Communities hire White Buffalo when deer proliferation clearly poses a danger to humans and the local economy. (Danger to wildlife is a consideration, but generally a lesser one.) White Buffalo then does an assessment and submits a management plan.
The main deer-reduction tools used by White Buffalo are crossbows and .223 rifles. If a community objects to lethal control, the company immobilizes does with tranquilizer darts and surgically sterilizes them. But this is exorbitantly expensive. Contraceptive drugs, also delivered by dart, are ineffective except where deer are essentially confined and tame.
To help with culls, White Buffalo sometimes enlists deer hunters who meet its high selection standards. DeNicola likens these hunters to volunteer firemen. “They recognize the dangers of deer overabundance; they have a particular skill, and they want to help,” he says. “We’re not looking for great shots. We’re looking for fundamentals. We do interviews, background checks, and proficiency tests. A lot of it is just thinking. We have seven deer targets: four we want you to shoot at, three we don’t. If you shoot at 40 yards, you’re disqualified. If you take a quartering shot (risky in suburbia) or shoot at a fawn accompanied by a doe that is not presenting a shot [thereby teaching the doe to be elusive], you’re disqualified. If you come because you like archery and want to shoot your vertical bow [far less accurate than a crossbow], we don’t want you.”
“Seventy to 80 percent of the hunters who come to our proficiency tests with firearms and crossbows can’t meet the standards,” continues DeNicola. “People don’t take killing an animal seriously enough. That’s why deer hunting in general has such a high crippling rate. We’ve had five volunteer programs on school grounds and private property, and we’ve killed over 100 deer with zero [crippling] loss.”
Good Try in Pennsylvania
Some hunters don’t want deer culled (or even scientifically managed) because they imagine that the number of deer is directly proportional to the quality of the hunt and because they don’t grasp what too many deer do to people, wildlife, forests, and the deer themselves. In a bizarre twist, these hunters have allied themselves with animal-rights activists who don’t want any animal killed by humans for any reason.
I asked DeNicola if all the media attention about Lyme disease and the economic and ecological damage caused by deer overabundance had changed public thinking about culls. “There’s literally no change,” he replied. “I can go into a new community, and it’s like hitting replay for the last 20 years. Exact same dynamic. Hunters aren’t happy with what we do. Animal-rights people aren’t happy with what we do. It astounds me. It’s the same exercise, the same protracted process every time. Either a community has leadership that drives the decision [to cull] or the community flounders. When we finish a project, attitudes are the same as well — people are always astonished by the benefits [of fewer deer].”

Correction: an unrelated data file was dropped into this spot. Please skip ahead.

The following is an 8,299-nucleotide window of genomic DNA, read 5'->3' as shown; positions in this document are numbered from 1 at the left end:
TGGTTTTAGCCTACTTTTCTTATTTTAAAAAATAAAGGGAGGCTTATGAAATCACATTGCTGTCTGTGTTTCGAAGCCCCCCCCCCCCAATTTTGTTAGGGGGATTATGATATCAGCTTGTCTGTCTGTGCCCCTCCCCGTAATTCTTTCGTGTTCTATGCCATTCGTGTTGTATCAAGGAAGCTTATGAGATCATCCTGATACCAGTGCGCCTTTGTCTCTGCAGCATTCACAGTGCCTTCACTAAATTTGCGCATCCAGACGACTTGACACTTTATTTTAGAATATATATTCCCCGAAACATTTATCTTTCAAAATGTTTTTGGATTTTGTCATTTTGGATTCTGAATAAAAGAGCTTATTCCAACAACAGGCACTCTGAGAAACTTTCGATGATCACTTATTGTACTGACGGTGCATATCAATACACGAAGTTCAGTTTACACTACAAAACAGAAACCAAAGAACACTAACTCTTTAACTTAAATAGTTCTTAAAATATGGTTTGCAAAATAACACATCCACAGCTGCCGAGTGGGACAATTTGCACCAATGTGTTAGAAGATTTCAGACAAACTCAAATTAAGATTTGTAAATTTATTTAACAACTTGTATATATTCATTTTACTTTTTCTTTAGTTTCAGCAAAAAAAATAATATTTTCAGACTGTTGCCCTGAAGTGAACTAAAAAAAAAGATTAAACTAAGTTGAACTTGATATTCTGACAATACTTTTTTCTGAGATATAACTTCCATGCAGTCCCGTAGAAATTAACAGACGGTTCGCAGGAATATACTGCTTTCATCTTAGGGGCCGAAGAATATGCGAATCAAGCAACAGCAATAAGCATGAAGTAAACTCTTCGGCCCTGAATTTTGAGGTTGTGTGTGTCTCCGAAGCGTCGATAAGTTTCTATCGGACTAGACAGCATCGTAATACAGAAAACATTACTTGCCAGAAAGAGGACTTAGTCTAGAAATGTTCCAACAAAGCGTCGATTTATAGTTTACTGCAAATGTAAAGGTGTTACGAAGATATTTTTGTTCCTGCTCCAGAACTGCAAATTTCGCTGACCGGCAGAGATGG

These benefits started to become visible across Pennsylvania after Dr. Gary Alt, a renowned black bear biologist, took over the state Game Commission’s deer program in 1999. By drastically extending antlerless seasons with increased doe tag allocations so that more does were harvested, he was able to significantly reduce deer numbers and create a more natural buck-doe ratio. Killing just bucks doesn’t help much in reducing overabundant deer because you can deplete the buck population by 95 percent, and the 5 percent that survive will impregnate most of the does.
Under Alt’s leadership, Pennsylvania made the first real progress in balancing deer to habitat on a state level. Through an intensive education campaign, Alt helped hunters recognize the benefits of scientific deer management. The Izaak Walton League presented Alt with an Honor Roll Award for his exemplary conservation efforts. The Quality Deer Management Association named him “Professional Deer Manager of the Year.” Safari Club International gave him its Conservation Award. Outdoor Life magazine gave him its Public Service Conservation Award. The Pennsylvania Wildlife Federation gave him its Outstanding Conservation Professional Award and (along with Audubon Pennsylvania) named him Conservation Educator of the Year.
Still, after six years, Alt resigned from the Pennsylvania Game Commission — a decision he attributes to political interference that intimidated his superiors to the point that his team couldn’t do its job. “The history of deer management,” he told me, “is full of a very small proportion of tenacious, highly motivated hunters driving the system. They oppose antlerless harvest and extended seasons. And they know exactly who to contact.” The politicians then hold the agencies hostage, threatening to nix important legislation or license fee increases unless managers cater to the more-is-better crowd.
Williams and DeNicola well know what Alt is talking about. In Redding, Connecticut, they initiated an experiment (funded by the Centers for Disease Control and Prevention) to see if balancing deer with habitat could break the Lyme-disease cycle. In two one-square-mile study areas, they planned to reduce overpopulated, tick-riddled deer to a healthy and natural 8 to 10 animals per square mile, at which point the literature indicated that ticks might peter out for lack of hosts.
But a handful of local hunters calling themselves the Redding Sportsmen’s Alliance whipped the community and politicians into a froth of panic and paranoia over a supposed reduction in hunting opportunities. In widely circulated letters, the Alliance falsely charged that White Buffalo and the Connecticut Agricultural Experiment Station, both of which had sought and acquired all necessary permits, “have broken a number of state and federal laws in the Town of Redding, and now the public and the state of Connecticut need to hold them accountable.” Equally fictitious accusations appeared almost daily on Web sites or in newspaper ads.